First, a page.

On returning home from France I also started going on the 15 miles beginners’ and returners’ social rides organised by the Leeds Cycle Action Group on Saturday mornings from Roundhay Park in Leeds. These rides go at the pace of the slowest rider with a sweeper and ‘spanner man’ bringing up the rear. The group leader waits at the top of the more demanding climbs and changes in the route so no one gets left behind. Everyone was very friendly and supportive and I was made very welcome. The first ride was out to and around Eccup Reservoir. A few small hills but I managed OK. The following Saturday was on mainly dedicated cycle paths to Temple Newsam and back where I had to get off on the longest hill. My third ride was last Saturday, the 27th September, which I found a bit of a killer. We went up Slade Hill right at the start, which I just got up, and then Rigton Bank, where I had to walk the steepest section of about 1 in 6 or 17%. Absolutely knackered. Then to finish there was the long drag into the wind past Scarcroft golf course and up Tarn Lane. None of this required getting off but by the time I got back to the tearoom at Tropical World I was done for. I felt quite ill and had to sit down while David Kent, an old friend who I met when I started riding with the Leeds CTC 40 odd years ago and who I have introduced to this group, queued for my coffee and toasted teacake. He got me a vanilla slice too which was very kind of him, assuming correctly that I badly needed a sugar jolt! At least I am being reminded of what it is to suffer on a bike and that I still have some stomach for it.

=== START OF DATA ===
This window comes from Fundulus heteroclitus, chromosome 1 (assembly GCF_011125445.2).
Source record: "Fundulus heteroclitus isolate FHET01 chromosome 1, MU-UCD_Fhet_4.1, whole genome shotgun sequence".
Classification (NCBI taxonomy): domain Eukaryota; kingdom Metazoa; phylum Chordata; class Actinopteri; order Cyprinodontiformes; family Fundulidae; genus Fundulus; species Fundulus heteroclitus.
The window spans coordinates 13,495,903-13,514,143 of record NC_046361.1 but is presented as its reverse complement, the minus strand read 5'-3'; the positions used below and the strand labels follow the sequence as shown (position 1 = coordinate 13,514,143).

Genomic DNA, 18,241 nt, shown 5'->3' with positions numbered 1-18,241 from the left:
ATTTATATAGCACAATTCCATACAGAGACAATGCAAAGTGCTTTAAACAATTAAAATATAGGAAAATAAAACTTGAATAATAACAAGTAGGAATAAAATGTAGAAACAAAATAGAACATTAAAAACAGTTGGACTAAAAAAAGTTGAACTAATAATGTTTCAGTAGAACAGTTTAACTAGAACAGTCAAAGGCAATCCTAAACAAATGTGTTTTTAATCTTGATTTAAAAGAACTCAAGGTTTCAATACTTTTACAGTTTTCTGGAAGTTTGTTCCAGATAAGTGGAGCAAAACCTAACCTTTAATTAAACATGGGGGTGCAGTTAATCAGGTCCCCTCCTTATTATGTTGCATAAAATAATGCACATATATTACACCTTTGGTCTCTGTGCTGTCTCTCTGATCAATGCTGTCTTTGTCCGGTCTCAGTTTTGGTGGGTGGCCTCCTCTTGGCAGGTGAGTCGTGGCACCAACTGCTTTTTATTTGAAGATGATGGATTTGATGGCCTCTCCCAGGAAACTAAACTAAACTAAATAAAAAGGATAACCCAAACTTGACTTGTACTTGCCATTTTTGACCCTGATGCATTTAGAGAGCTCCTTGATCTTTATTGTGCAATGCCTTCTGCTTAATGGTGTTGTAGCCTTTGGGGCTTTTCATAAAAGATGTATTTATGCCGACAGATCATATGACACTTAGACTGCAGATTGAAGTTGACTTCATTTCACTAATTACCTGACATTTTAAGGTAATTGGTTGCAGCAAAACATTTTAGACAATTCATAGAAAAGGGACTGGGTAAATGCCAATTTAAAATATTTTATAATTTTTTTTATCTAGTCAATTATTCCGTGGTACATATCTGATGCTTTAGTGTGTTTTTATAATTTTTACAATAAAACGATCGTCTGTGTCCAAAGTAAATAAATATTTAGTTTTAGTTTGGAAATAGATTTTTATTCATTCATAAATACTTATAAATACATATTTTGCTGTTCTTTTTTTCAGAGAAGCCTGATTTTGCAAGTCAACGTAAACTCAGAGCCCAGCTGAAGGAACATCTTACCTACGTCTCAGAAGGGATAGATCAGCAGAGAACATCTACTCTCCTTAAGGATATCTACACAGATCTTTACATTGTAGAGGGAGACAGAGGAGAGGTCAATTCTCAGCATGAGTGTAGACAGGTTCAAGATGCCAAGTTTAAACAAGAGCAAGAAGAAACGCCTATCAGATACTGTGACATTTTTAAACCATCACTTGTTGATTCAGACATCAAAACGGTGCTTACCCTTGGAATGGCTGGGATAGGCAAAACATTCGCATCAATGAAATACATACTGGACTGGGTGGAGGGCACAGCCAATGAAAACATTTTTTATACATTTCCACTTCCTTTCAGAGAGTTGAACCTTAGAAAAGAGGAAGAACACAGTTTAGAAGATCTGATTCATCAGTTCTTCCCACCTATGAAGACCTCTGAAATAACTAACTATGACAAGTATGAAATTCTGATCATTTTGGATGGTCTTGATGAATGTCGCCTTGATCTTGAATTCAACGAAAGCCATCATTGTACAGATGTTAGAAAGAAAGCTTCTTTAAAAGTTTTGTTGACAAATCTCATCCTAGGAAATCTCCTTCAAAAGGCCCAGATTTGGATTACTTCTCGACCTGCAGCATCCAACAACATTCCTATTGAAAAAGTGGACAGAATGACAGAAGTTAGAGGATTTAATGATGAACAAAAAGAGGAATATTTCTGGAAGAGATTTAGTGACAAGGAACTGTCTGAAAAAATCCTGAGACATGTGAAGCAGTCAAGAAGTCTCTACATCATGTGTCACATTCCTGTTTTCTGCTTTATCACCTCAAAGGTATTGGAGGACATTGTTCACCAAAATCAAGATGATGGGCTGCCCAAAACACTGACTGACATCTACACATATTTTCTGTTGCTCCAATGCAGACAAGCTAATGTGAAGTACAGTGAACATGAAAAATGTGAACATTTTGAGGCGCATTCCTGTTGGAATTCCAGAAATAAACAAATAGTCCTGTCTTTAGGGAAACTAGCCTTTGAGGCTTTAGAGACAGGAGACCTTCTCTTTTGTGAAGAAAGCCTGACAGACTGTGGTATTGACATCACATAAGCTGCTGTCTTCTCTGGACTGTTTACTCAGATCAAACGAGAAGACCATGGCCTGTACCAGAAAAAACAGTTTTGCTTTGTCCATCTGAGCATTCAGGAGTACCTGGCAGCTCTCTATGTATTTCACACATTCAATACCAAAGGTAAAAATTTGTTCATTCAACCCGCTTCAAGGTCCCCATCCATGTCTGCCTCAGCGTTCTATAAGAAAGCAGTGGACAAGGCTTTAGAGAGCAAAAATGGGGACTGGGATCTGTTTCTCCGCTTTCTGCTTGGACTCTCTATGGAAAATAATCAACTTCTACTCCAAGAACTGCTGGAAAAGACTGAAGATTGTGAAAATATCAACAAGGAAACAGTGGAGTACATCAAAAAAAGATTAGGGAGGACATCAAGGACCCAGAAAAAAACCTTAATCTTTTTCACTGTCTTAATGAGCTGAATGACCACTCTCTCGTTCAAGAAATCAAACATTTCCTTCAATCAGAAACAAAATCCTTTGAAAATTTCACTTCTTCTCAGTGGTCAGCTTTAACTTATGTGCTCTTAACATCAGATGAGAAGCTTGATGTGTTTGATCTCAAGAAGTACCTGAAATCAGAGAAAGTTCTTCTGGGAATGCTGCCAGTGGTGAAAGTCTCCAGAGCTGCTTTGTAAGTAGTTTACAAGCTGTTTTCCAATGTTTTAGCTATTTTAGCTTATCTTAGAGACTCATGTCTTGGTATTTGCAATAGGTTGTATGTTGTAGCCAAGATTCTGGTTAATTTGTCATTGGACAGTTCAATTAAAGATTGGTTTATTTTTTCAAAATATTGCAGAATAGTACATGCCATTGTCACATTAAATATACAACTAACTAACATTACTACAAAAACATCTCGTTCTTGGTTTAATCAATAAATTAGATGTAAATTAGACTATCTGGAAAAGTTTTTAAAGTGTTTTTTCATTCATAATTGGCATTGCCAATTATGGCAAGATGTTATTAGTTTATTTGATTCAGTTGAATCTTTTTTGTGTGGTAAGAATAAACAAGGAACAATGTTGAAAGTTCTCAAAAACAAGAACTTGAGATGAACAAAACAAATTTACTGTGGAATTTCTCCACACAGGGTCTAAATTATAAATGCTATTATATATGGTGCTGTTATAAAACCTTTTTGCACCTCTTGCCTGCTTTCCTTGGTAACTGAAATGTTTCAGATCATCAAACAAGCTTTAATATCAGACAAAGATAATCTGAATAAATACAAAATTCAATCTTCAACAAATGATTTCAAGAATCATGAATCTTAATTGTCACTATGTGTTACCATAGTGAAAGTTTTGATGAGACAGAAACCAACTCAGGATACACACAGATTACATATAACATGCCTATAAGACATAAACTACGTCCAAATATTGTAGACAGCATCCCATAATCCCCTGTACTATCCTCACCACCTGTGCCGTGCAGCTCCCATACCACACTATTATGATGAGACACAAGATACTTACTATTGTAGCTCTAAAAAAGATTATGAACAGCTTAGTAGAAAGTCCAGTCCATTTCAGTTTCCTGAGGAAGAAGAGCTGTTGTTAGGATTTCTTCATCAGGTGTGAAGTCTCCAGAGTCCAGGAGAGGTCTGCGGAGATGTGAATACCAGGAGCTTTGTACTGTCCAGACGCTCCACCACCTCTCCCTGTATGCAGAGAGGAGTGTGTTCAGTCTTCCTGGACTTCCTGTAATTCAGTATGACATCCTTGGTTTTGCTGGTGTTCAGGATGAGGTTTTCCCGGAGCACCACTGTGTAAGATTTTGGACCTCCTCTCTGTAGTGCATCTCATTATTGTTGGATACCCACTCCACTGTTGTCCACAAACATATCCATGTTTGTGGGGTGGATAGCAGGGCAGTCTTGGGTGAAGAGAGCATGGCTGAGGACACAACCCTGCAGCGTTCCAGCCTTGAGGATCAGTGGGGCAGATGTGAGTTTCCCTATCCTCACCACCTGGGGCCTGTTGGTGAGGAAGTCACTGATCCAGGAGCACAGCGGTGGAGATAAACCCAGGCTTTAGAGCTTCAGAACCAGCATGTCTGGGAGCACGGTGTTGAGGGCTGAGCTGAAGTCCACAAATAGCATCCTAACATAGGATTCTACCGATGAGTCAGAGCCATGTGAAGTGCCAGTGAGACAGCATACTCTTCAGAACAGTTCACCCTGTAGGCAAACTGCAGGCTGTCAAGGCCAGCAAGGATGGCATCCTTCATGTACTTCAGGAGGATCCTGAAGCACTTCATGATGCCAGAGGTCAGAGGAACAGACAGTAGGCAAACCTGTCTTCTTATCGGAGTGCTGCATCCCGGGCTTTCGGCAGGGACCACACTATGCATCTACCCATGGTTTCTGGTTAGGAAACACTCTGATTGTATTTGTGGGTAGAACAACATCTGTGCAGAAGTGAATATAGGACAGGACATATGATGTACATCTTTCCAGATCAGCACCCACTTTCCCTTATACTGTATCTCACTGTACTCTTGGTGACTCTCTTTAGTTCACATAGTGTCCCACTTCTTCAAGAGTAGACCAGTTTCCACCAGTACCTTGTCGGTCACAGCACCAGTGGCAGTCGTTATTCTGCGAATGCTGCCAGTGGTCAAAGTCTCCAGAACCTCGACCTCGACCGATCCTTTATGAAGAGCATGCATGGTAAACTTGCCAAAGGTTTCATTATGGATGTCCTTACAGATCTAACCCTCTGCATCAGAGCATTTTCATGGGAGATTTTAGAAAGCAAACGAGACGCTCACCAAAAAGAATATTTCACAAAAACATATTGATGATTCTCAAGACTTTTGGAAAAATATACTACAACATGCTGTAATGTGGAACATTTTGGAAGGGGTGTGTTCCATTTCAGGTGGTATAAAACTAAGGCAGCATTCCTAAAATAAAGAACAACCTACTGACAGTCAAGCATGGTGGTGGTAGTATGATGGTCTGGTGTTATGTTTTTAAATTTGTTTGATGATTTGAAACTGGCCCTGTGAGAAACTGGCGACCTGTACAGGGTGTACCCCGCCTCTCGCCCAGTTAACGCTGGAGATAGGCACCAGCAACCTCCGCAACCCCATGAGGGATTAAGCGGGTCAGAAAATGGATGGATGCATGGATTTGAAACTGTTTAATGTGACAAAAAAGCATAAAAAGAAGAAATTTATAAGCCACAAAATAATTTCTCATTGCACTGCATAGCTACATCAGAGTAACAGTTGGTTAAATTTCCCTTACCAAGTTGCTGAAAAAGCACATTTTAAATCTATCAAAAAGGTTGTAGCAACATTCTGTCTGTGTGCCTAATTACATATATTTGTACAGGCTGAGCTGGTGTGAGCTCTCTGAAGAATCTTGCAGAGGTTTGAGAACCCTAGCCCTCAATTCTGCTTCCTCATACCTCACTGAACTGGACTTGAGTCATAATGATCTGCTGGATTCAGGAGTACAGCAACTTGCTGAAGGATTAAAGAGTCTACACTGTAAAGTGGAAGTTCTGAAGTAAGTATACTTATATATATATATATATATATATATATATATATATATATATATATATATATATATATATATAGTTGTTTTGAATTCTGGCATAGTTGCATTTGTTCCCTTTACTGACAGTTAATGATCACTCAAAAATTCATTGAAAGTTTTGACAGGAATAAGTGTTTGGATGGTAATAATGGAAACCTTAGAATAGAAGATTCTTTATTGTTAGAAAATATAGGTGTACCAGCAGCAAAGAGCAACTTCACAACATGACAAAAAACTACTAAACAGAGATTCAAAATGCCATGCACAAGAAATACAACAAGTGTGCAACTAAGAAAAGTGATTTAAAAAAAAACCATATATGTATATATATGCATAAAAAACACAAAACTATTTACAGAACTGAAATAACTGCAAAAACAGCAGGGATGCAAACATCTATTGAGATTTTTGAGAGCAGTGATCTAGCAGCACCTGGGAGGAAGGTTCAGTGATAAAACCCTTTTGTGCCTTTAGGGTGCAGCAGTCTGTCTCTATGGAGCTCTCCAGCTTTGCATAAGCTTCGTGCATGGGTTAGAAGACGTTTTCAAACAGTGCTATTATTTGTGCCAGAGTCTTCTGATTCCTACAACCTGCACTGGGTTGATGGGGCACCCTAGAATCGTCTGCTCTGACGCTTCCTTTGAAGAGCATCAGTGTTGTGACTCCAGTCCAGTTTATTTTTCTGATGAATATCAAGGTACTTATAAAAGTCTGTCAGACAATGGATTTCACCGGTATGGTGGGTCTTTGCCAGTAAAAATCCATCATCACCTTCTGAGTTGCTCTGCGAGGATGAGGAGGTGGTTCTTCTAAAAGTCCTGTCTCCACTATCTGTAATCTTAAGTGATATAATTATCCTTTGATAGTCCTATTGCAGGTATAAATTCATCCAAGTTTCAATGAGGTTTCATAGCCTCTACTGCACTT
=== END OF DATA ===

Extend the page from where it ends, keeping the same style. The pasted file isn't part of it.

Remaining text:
I discovered the Leeds Cycle Action Group (LCAG) on-line when I was searching for information about the Leeds CTC (Cycle Touring Club) section. I hadn’t ridden with them since the early 80s and discovered they had more-or-less disbanded. A remnant of the group now rode with the LCAG. Apart from being an activist group campaigning on cycling issues in Leeds they organise a series of social rides. In addition to the Saturday morning beginners and returners rides (more of which in another post) they have intermediate runs of about 35 miles on alternate Sundays and, on alternate alternate Sundays, longer runs of 50 to 70 miles. My ambition for between now and next Spring is to graduate to the intermediate rides. If I can achieve this I hope to be up to some of the longer rides by the Summer. The longer term plan is to be able to ride CTC and club reliability trials. These are organised rides over a designated route to be completed within a certain time with intermediate controls and time checks to make sure you have not taken any short cuts. They can be any length, usually between 30 and 100 miles. The longest I completed was a 240 mile in 24 hours, with David Kent and about 60 other riders, round about 1978 starting and finishing at Odsal Top, Bradford. The route included dinner at the George in Dent in the Yorkshire Dales, a tea wagon at Penrith in the early hours, the climb of Hartside Moor to Alston, the highest town in England, a glorious ride down Middleton-in-Teesdale as the June sun came up, breakfast at a B&B in Richmond, lunch in a fish and chip restaurant in Wetherby (where I had two portions of fish and chips and four mugs of tea) and back to Odsal Top for 3.00pm Sunday. I think I can guarantee I won’t be doing one of those again! But you never know.There are a number of similar types of events these days, called Audaxes and Cyclosportives which I may well have a go at in due course, particularly some in France.